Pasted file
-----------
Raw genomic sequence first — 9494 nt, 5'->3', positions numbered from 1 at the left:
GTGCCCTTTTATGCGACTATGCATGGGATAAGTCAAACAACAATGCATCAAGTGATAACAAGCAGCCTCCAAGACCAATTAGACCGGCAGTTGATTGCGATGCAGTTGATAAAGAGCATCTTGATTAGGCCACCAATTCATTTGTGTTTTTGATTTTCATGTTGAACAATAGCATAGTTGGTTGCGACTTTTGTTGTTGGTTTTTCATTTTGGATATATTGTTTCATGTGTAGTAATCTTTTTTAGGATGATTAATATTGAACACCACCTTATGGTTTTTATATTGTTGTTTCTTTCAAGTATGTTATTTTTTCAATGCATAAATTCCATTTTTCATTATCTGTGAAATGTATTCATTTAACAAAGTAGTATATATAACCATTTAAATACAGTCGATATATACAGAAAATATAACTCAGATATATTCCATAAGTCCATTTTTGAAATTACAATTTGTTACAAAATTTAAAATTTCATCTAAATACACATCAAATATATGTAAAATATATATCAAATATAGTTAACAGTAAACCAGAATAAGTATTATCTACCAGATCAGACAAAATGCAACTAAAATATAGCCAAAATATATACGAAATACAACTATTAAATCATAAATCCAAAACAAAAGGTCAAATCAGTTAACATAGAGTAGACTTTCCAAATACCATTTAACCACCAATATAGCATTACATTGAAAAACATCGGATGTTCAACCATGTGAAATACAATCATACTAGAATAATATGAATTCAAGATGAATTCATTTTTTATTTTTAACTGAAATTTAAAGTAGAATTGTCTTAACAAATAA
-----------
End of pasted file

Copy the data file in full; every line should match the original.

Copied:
Raw genomic sequence first — 9494 nt, 5'->3', positions numbered from 1 at the left:
GTGCCCTTTTATGCGACTATGCATGGGATAAGTCAAACAACAATGCATCAAGTGATAACAAGCAGCCTCCAAGACCAATTAGACCGGCAGTTGATTGCGATGCAGTTGATAAAGAGCATCTTGATTAGGCCACCAATTCATTTGTGTTTTTGATTTTCATGTTGAACAATAGCATAGTTGGTTGCGACTTTTGTTGTTGGTTTTTCATTTTGGATATATTGTTTCATGTGTAGTAATCTTTTTTAGGATGATTAATATTGAACACCACCTTATGGTTTTTATATTGTTGTTTCTTTCAAGTATGTTATTTTTTCAATGCATAAATTCCATTTTTCATTATCTGTGAAATGTATTCATTTAACAAAGTAGTATATATAACCATTTAAATACAGTCGATATATACAGAAAATATAACTCAGATATATTCCATAAGTCCATTTTTGAAATTACAATTTGTTACAAAATTTAAAATTTCATCTAAATACACATCAAATATATGTAAAATATATATCAAATATAGTTAACAGTAAACCAGAATAAGTATTATCTACCAGATCAGACAAAATGCAACTAAAATATAGCCAAAATATATACGAAATACAACTATTAAATCATAAATCCAAAACAAAAGGTCAAATCAGTTAACATAGAGTAGACTTTCCAAATACCATTTAACCACCAATATAGCATTACATTGAAAAACATCGGATGTTCAACCATGTGAAATACAATCATACTAGAATAATATGAATTCAAGATGAATTCATTTTTTATTTTTAACTGAAATTTAAAGTAGAATTGTCTTAACAAATAA